Steven Byers presented a proposal for final dedication of Middlefork Savanna as an Illinois Nature Preserve. Middlefork Savanna has frequently been described as the best surviving mesic or black soil savanna in Illinois, and is located in the Morainal Section of the Northeastern Morainal Natural Division. Middlefork Savanna was recognized by the INAI (#1245) for its high-quality mesic savanna community. This community type is among the most rare in Illinois with only 2 acres of high-quality mesic savanna surviving in the State as reported by the INAI. The Nature Conservancy has described black soil savannas (or fine-textured-soil savannas) as critically imperiled globally. Other surviving natural communities include mesic and wet prairie, sedge meadow, and marsh. One federally-listed plant species, the Eastern prairie-fringed orchid (Platanthera leucophaea) and four state-listed species have been recorded at the site: golden sedge (Carex aurea), marsh speedwell (Veronica scutellata), and pale vetchling (Lathyrus ochroleucus). The Blandings turtle (Emydoidea blandingii) is a state-threatened reptile reported from the site. Middlefork Savanna Nature Preserve is approximately 581.8 acres in size and is owned in part by the Lake County Forest Preserve District (499 acres) and the Lake Forest Open Lands Association (82.8 acres). Lake County Forest Preserve District is now seeking final approval for dedication of 375 acres as nature preserve and 124 acres as nature preserve buffer. The Commission conferred preliminary approval for dedication of this site at its 175th Meeting (Resolution #1649) in May, 2002.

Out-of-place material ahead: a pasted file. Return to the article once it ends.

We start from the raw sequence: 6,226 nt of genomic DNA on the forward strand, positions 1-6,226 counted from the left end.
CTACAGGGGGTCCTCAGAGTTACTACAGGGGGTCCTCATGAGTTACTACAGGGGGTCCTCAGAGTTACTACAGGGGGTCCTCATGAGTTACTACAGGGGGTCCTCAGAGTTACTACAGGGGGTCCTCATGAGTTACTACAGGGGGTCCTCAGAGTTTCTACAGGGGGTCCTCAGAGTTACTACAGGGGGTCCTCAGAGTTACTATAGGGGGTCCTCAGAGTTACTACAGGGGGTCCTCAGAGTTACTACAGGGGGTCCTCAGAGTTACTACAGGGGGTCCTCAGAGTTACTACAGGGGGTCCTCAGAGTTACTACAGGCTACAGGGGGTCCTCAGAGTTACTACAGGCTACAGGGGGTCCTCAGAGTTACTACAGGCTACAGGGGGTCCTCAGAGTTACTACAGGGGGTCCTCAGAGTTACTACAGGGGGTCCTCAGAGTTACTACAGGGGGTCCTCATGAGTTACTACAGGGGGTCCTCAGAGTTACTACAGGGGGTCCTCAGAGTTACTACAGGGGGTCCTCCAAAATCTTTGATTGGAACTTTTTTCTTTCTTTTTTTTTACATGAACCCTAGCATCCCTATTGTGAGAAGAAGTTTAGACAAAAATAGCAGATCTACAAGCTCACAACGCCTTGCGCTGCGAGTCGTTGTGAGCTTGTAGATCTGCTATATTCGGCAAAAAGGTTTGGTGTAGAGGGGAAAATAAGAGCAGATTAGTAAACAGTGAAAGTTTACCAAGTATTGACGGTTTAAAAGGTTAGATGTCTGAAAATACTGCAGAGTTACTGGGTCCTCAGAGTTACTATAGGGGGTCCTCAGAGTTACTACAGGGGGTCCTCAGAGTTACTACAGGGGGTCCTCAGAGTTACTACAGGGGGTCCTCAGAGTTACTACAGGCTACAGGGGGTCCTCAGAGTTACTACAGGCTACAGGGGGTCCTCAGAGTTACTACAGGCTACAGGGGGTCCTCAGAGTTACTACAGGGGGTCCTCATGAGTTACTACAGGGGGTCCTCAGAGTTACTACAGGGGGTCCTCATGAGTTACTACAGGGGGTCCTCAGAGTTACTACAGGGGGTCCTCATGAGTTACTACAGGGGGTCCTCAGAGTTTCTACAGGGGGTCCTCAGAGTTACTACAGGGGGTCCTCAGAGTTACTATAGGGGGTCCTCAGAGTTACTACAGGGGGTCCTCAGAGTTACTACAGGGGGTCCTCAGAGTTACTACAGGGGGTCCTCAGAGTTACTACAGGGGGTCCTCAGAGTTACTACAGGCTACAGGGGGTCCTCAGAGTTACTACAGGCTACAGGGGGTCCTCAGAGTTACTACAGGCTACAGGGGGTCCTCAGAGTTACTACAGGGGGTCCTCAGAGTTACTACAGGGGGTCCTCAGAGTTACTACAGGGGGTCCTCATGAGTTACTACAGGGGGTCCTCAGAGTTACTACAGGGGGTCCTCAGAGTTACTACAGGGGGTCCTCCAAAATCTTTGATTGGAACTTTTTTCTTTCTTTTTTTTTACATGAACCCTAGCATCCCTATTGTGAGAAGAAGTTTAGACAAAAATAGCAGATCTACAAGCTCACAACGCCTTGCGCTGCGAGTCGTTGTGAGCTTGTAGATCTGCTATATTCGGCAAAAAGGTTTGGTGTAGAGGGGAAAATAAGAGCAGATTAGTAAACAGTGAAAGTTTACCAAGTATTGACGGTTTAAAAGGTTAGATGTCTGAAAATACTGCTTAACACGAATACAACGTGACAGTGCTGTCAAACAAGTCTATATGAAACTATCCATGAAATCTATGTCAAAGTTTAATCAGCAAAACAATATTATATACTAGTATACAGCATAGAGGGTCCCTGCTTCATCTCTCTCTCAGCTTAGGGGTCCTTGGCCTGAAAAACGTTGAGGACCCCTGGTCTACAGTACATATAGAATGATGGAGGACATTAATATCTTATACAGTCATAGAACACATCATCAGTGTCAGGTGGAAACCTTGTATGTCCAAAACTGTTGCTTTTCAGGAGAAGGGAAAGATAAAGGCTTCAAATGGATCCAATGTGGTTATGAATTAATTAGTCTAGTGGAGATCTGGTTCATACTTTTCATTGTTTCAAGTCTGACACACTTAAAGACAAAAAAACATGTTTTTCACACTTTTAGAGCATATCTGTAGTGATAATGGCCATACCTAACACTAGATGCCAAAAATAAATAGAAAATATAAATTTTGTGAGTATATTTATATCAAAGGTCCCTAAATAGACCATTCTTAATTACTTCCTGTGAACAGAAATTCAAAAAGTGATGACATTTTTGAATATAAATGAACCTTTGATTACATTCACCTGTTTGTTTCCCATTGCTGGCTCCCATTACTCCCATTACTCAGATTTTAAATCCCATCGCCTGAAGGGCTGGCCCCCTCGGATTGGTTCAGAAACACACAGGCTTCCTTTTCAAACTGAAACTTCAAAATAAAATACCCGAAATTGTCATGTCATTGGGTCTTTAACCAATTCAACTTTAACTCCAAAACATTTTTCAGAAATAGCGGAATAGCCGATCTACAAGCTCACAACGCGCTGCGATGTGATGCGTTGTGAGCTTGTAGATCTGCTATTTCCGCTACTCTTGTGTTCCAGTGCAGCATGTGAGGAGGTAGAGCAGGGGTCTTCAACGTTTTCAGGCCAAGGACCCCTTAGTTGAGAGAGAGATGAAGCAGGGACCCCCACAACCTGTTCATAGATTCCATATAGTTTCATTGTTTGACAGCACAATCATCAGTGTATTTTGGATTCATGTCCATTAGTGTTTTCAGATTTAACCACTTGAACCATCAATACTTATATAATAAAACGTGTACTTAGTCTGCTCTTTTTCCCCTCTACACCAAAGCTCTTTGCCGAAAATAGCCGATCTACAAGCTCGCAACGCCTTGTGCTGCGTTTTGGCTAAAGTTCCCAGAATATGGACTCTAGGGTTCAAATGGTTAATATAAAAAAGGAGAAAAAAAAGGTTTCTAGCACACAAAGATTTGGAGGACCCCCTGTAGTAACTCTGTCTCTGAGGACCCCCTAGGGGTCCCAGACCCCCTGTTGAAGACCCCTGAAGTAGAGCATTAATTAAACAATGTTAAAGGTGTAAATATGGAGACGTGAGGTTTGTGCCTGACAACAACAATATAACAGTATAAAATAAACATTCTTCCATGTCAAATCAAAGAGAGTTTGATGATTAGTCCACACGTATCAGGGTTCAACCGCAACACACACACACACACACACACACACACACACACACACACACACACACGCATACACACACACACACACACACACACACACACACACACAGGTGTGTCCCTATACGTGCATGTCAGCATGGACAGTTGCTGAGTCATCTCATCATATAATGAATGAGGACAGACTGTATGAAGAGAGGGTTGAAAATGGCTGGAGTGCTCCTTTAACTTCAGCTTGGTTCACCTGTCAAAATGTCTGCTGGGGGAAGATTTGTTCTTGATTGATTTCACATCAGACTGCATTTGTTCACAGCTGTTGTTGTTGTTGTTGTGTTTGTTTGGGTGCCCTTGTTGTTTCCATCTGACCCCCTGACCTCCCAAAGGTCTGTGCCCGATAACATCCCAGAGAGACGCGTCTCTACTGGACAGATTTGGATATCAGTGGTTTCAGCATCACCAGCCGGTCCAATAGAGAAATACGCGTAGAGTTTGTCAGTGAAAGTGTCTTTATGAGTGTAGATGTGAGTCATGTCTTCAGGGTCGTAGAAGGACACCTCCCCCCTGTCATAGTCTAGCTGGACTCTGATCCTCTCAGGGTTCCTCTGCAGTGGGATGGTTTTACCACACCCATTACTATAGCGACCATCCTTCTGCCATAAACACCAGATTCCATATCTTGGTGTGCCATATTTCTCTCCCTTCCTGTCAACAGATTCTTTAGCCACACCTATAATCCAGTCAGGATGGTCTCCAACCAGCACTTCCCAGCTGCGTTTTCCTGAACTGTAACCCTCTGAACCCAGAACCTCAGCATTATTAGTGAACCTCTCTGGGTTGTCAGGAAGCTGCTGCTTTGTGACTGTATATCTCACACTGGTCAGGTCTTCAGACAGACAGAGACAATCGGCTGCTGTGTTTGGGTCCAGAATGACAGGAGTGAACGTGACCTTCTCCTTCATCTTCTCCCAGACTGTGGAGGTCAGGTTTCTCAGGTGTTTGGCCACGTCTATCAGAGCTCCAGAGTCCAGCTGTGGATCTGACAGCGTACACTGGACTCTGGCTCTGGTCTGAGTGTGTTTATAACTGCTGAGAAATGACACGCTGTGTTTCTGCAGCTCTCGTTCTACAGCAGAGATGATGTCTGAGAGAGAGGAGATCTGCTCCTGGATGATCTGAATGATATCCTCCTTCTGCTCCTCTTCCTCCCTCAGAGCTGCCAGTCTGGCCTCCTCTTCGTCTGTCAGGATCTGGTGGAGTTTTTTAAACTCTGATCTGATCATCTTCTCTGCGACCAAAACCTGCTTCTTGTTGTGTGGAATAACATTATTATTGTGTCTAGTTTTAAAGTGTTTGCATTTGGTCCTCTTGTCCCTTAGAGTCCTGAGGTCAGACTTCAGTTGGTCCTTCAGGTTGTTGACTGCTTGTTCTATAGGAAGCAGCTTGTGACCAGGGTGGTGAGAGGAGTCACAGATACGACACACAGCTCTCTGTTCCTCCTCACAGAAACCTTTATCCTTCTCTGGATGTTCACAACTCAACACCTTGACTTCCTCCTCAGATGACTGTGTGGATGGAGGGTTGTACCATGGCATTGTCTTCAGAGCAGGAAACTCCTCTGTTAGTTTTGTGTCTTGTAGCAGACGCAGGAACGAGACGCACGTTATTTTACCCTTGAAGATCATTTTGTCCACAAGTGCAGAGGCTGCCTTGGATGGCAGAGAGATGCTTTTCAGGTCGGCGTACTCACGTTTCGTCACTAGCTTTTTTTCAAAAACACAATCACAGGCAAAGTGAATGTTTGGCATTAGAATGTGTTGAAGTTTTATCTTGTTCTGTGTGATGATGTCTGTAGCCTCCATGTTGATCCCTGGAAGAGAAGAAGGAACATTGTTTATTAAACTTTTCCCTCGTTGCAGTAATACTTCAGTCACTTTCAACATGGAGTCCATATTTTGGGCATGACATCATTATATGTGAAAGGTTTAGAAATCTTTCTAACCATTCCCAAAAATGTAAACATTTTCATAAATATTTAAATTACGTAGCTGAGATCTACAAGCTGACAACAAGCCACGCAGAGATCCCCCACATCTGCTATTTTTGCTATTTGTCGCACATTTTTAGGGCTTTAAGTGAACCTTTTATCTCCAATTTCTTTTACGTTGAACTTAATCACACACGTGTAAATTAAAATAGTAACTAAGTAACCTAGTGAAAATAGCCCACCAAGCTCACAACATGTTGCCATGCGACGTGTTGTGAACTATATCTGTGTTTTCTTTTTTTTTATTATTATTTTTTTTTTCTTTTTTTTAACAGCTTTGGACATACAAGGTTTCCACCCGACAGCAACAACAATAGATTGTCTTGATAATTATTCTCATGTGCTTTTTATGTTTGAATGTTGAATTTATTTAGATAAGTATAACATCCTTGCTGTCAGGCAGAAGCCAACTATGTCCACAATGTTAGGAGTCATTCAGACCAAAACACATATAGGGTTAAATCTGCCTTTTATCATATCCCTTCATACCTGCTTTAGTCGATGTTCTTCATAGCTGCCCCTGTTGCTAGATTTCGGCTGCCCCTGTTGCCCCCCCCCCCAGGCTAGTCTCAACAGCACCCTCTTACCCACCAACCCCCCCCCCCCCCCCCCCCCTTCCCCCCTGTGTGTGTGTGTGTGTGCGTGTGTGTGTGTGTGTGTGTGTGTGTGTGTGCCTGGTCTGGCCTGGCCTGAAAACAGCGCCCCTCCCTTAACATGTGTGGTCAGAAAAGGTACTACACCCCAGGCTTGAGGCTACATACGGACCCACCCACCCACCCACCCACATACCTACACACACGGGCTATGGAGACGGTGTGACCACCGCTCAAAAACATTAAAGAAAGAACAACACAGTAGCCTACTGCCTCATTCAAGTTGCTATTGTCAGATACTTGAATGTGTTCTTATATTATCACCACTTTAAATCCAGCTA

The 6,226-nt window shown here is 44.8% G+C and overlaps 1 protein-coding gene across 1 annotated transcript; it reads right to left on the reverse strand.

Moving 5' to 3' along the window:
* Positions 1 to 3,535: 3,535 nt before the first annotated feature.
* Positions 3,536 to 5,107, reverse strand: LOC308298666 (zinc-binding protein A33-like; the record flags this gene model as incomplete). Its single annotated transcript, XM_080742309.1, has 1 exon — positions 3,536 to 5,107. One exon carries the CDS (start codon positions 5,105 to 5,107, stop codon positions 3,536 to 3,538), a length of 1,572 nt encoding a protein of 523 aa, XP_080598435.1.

Mr. Byers stated that in the instrument of dedication that has been executed by Al Westerman, President of the Lake County Forest Preserve District, the language has been modified slightly to provide for bicycle riding and leashed dogs on designated trails. This was included in the instrument of dedication at the specific request of the Lake County Forest Preserve District. He stated that the Commission staff feels comfortable bringing this instrument of dedication forward for final approval.
Carolyn Grosboll stated that the same language is also added under the provisions dedicating the buffer area.